Mouse Mobiles

Appalachian Trail Shelter - Mouse Protectors

When I was a kid, my mom got me interested in making mobiles, you know, kinetic hanging art. To this day, that's what I think about whenever I see mouse hangs, or whatever they're called, in Appalachian Trail Shelters.

First the basics: It's spring and the mice are hungry. If you camp in a shelter and leave food on the floor or in your pack, the mice are going to find it and have a dinner party at your expense. Worse still, they may chew holes in your pack or clothes to get at food and destroy your gear in the process. If you step out of the shelter, even for a few minutes, make sure you hang your food first.

Most shelters on the Appalachian Trail and the Long Trail have mouse mobiles in them already. To make one, you punch a hole in the bottom of a can and run a string through it. Tie one end to the shelter ceiling or a supporting beam. Tie a knot below the hole in the can to prevent the can from slipping down the string, and finally, tie a stick to the bottom of the string or create a loop that you can hang your food bag from so it's a few feet from the floor.

Mice that climb down the string can't get past the can without falling to the floor: amazing how art can help us in our daily lives.

Mind you, this doesn't work for bears or possums, if you live down-under, who will climb into a shelter if you step out to go to the privy or a water source for a while and your food is hanging within reach. Stronger measures are required there.

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7 comments

  1. I was backpacking on the AT a while back and there was this kid doing a long section hike, Who ended up carrying a mommy mouse and her new born babies about 60 miles. That and another couple of run ins with our little friends and my buddy won't step foot in a shelter and I need to be exhausted to even think about it.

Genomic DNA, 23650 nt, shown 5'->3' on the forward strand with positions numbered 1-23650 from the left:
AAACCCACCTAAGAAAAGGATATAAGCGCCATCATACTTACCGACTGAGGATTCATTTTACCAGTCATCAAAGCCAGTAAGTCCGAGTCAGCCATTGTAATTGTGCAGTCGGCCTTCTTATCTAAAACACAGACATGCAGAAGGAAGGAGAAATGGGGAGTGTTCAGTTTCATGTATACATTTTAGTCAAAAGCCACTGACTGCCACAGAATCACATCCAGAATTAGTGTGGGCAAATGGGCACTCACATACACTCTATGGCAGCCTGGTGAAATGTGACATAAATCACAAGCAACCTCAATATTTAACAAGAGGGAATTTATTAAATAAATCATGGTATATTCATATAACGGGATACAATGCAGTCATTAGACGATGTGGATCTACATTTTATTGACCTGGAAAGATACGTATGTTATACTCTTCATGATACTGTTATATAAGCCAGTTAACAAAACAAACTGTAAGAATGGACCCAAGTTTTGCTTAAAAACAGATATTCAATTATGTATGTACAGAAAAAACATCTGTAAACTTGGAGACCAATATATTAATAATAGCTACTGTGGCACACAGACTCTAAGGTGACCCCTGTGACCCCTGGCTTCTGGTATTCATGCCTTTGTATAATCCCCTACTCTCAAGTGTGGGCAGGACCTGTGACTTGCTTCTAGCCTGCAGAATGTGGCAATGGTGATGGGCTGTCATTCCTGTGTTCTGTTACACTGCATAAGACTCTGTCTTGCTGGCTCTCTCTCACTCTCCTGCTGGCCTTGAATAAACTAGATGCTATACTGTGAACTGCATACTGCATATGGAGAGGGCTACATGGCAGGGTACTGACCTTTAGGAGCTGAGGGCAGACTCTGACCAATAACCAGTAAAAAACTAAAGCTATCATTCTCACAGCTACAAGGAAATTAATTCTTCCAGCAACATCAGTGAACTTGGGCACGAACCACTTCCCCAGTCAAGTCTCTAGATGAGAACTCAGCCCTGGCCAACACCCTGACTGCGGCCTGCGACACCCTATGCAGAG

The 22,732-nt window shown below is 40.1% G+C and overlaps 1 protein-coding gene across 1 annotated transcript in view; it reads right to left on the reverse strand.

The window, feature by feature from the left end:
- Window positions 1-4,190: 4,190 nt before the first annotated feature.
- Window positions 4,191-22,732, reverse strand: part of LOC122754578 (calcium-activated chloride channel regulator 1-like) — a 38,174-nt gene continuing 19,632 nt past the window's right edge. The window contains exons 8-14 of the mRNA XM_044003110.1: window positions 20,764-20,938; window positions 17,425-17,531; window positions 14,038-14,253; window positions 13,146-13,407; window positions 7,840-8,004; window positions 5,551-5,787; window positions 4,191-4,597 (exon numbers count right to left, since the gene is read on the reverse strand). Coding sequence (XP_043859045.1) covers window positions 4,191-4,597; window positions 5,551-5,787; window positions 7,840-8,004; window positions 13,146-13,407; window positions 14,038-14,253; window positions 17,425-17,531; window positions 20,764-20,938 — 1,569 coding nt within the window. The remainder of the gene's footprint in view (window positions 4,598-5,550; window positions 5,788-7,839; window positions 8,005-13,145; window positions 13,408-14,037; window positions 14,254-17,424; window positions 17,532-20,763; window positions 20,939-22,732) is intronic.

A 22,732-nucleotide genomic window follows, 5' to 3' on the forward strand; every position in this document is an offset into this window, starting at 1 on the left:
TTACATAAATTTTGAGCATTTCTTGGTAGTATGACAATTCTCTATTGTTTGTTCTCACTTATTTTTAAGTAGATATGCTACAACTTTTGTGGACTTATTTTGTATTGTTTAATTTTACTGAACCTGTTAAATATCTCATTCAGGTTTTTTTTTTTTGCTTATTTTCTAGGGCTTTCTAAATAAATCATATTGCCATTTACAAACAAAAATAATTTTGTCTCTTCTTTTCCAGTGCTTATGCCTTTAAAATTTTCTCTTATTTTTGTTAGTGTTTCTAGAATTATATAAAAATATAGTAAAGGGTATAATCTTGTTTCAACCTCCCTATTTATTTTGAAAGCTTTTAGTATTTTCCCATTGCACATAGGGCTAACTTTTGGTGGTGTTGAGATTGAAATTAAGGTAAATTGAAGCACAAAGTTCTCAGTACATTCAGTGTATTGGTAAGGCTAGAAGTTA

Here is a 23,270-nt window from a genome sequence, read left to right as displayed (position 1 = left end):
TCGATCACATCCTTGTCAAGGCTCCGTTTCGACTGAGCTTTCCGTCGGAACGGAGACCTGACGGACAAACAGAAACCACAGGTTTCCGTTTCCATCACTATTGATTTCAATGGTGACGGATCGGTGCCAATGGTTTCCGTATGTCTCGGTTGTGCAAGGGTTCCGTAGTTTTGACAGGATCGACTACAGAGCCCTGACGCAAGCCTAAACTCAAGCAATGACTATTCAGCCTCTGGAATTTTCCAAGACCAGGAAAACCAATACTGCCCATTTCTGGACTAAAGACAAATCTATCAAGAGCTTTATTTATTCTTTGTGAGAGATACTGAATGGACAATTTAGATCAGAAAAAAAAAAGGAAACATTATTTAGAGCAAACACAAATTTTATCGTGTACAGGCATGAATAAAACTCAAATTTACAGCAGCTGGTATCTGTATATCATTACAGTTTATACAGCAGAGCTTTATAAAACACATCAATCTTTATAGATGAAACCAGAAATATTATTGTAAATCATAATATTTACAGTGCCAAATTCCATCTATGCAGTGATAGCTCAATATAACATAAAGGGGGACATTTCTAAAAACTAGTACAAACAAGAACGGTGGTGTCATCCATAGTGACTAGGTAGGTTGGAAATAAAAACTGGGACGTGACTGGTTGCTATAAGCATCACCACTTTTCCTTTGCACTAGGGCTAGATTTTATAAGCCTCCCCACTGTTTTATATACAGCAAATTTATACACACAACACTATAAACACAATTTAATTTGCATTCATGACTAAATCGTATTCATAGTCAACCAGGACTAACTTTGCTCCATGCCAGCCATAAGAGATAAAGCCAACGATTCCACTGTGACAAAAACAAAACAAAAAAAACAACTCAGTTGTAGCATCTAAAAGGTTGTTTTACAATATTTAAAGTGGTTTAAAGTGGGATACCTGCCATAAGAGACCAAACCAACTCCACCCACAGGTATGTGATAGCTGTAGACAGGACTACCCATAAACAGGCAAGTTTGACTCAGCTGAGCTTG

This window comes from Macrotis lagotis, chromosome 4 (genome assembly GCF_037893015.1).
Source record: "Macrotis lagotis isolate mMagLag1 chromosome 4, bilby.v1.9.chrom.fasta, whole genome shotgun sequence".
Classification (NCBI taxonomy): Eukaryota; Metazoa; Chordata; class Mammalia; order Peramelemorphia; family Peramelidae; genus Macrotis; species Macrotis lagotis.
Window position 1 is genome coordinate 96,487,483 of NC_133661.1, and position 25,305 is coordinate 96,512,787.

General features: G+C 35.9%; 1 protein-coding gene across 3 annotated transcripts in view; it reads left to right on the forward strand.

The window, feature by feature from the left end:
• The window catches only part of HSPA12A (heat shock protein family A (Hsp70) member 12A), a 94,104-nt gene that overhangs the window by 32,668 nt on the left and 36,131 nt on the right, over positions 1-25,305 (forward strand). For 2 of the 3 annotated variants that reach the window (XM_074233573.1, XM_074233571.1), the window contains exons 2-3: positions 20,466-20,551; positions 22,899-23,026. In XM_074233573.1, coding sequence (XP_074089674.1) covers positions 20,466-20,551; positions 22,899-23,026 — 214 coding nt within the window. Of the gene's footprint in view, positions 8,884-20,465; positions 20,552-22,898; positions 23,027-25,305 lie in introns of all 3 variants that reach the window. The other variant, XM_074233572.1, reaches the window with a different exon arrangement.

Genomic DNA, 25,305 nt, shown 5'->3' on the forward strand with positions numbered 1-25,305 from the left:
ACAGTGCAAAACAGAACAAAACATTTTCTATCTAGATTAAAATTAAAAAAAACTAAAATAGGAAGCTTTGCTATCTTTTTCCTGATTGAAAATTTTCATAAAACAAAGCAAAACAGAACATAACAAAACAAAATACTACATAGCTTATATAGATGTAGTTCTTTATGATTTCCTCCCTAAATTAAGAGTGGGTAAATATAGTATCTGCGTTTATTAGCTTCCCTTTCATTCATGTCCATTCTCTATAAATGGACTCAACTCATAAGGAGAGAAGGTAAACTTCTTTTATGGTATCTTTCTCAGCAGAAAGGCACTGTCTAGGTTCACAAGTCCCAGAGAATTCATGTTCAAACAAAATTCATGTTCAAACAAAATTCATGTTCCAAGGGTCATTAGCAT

2. Heavy rain on the Long Trail last year made me a convert, but I still prefer sleeping in my own shelter without mice running over my face at night.

  3. I shared a shelter with a lady who woke up to find a mouse sitting on her forehead. Needless to day, SHE woke the rest of us up. Another night, which was really hot and humid, I had my leg out of my sleeping bag, with the underside of my foot facing up. As I slowly awakened in the dark, I began to feel something on that foot. Then I realized it was a mousey, which promptly got flicked. Unfortunately, it landed on the face of a shelter-mate. And darn if some of the smart ones don't figure out how to get around those mobiles. (And I mean, some GOOD mobiles too.)

  4. On the topic of mice on the trail, I thought I would share some handy info. Keeping mice out of our food is always a battle. About a year ago I found a backpacking food bag on line that resists mice and chipmunks and other small animals. It's called a Grubpack. It's made of a lightweight, flexible wire mesh. You put your food in it, close the velcro across the top, and the pests can't chew through the mesh to get at your food. Problem solved.

  5. I was also going to mention the Grubpack , but I see Gus has beat me to it. In any case, I met someone at an AT shelter who had one and just swore by it. I ordered one online and have used it for about a year now. The nice thing is that they are really light and you can roll them up as you empty them. It's the best mouse proof food bag to use on the Appalachian Trail. It also has a big grommet for hanging.

  6. Do you and Gus recommend fencing masks for keeping mice off your face?

  7. Check out Ursack minor bags made of Kevlar and stainless threads that are impossible for sharp toothed critters to chew through. I still hang mine but even if they pull off some acrobatics aren’t rewarded with my food!

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